Viet Nam has seen consistent rapid economic growth and impressive declines in poverty since it initiated its Doi Moi economic reforms in the late 1980s. Viet Nam has taken a selective, step-by-step approach to reform—an approach often criticised by proponents of the Washington Consensus. That this approach has been so successful has come as something of a surprise to much of the international community.
Analysing closely aspects of Viet Nam's reform process, enterprise development, income growth and poverty alleviation, Viet Nam: a transition tiger? argues that Viet Nam's remarkable development is not readily explained by the more orthodox versions of the Washington Consensus. Successful policy is not built on mechanistic replication of some general reform blueprint, but on responding pragmatically to specific national circumstances. Government policy has had an impact on economic performance but economic experience has also guided the formulation of economic policy. Faced with increasingly complex economic conditions, Vietnamese policymakers will need to rely more than ever on their flexibility and pragmatism if Viet Nam's remarkable economic performance is to be sustained.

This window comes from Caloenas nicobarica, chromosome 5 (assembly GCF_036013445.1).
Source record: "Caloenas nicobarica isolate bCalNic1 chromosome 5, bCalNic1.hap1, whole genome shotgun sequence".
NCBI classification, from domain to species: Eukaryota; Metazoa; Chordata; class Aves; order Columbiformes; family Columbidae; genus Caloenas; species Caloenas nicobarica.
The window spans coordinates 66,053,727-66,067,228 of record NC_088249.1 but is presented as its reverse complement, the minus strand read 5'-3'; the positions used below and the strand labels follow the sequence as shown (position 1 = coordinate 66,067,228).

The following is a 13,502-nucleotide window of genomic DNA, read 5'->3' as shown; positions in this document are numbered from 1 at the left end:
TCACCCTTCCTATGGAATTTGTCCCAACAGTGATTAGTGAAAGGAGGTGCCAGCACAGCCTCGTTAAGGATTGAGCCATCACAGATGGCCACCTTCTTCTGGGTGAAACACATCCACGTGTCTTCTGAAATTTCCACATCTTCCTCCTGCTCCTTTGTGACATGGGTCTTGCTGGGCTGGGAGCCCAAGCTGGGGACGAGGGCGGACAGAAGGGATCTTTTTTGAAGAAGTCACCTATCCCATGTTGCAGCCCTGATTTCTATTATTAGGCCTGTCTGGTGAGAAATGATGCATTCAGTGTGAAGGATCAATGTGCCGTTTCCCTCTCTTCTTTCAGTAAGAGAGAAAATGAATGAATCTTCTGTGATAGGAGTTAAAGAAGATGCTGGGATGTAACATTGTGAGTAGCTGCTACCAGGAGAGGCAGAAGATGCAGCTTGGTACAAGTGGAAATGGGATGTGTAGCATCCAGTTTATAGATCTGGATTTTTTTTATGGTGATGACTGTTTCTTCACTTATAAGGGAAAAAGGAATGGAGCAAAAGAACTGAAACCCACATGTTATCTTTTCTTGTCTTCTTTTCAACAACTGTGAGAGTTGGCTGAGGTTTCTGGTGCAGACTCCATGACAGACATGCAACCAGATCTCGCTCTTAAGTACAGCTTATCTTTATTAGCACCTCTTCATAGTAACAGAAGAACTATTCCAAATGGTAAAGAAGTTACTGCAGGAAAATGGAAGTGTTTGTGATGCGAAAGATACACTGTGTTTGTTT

Subjects: Political Science
Table of Contents
You are viewing the table of contents
You do not have access to this
on JSTOR. Try logging in through your institution for access.